Joined
·
3,444 Posts
Discussion Starter · #13 ·
Not sure how one goes about testing it, but the IR screen is there and you can put it into the field of view
Its quite simple actually, you charge it through the window on the top of the scope. You can use sunlight or just regular light indoors. Once changed you flip the filter down, turn the lights off and have someone point a tv remote at you and press a button. If working it should show up as a faint flickering green glow in the scope. It was intended as a passive IR detection that could detect the IR projectors on active IR night vision devices.
 

·
Banned
Joined
·
3,280 Posts
Its quite simple actually, you charge it through the window on the top of the scope. You can use sunlight or just regular light indoors. Once changed you flip the filter down, turn the lights off and have someone point a tv remote at you and press a button. If working it should show up as a faint flickering green glow in the scope. It was intended as a passive IR detection that could detect the IR projectors on active IR night vision devices.
yup, IR works. Faith green flicker indeed.
 

·
Registered
Joined
·
182 Posts
Here is my M-48 ex sniper. I was able to get an original set of Zrak mounts but the friggin holes aren't even close to matching up. And also is my 24/47 Mountain Cav Sniper that I put back together. A set of EAW swing mounts went right on the 24/47, holes matched and even the handguard was matched for the bases. So it may have had those mounts originally.



 

·
Registered
Joined
·
694 Posts
Pm sent

Here is my M-48 ex sniper. I was able to get an original set of Zrak mounts but the friggin holes aren't even close to matching up. And also is my 24/47 Mountain Cav Sniper that I put back together. A set of EAW swing mounts went right on the 24/47, holes matched and even the handguard was matched for the bases. So it may have had those mounts originally.



 

·
Registered
Joined
·
3,167 Posts
M48 Mauser Sniper Rifle
or Tandzara "Tahn jara"
By John Hardin
The rifle above has mounted a Zrak ON-76 Sniper Scope. It has a range finding reticule cammed for the 8mm cartridge.
What is a M48 Mauser rifle and Preduzece 44?
The M48 was made post war by Yugoslavia on the pattern of the K98 with some changes such as the full handguard and a shorter intermediate length action. All M48 Mausers were made in Yugoslavia at the Preduzece 44 factory, part of a group of factories for Zastava. Practically all parts of the M-48 rifles were milled as opposed to using stamped steel. The exception is the M48A and M48B rifles. In order to reduce production costs the Preduzece 44 factory used stamped barrel bands, stamped trigger guards, and stamped floor plates. To confuse things there is a whole line of models and variations of Yugo Mausers. These include, 1924, M-24, M-24/47, M24/52, M48, M48A, M48B, M48BO, M98. Any of these may have been found in the same sniper configurations as the M48 for use in the Bosnian Civil War. To better understand the many variations and models of Mauser rifles produced in former Yugoslavia I highly recommend the article "Yugo Mauser Rifles Explained" presented on the Marstar Canada website.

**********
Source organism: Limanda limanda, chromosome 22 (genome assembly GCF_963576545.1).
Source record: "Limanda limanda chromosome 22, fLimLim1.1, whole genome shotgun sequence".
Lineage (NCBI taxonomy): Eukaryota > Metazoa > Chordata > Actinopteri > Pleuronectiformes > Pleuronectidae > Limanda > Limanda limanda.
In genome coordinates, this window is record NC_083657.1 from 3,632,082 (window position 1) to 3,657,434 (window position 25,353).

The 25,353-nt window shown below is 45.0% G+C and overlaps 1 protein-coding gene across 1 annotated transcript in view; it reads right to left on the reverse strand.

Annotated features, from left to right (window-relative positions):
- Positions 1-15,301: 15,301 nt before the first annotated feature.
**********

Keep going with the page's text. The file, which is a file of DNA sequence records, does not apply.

This is a M48 rifle that has had EAW style Hebelschwenkmontage style scope mount bases added at some time. When these rifles were first imported and offered by Century Arms there was a choice of rifle with Mauser Banner marked mount or ZRAK marked mount. Both mounts are very similar. The Banner marked mount is of much older use with the ZRAK mount of more recent manufacture and still produced today. They were initially marketed as Bosnian Sniper Rifles. These rifles will be import marked on barrel with Yugo 8mm C.A.I. Georgia VT. With similar mounts still in production and readily available, the M48 is an excellent candidate to replicate by collectors as used during the Bosnian War. At the same time a rifle built from parts should never be presented as an authentic Sniper rifle. With replica or fake examples of this rifle easy to produce by just adding mount, scope, and altering the bolt, collectors purchasing an authentic example of this rifle in Sniper configuration should always request and retain the original shipping documents if at all possible.
There were a few other mystery mounting systems that were mixed in with the above rifles. Some with mounts even crudely welded. Century arms more recently began offering drilled and tapped M48 rifles not marketed as sniper rifles. There has been a great variety in the mounting on these. Some that look like they take standard Weaver mounts or likely a similar mount made by EAW. Some have been reported with just one big hole drilled. It appears Century Arms sorted every rifle that was missing one or more mounts, or just had holes tapped into them onto one pallet and sold them as "drilled and tapped". Some appear to be someone's project never finished.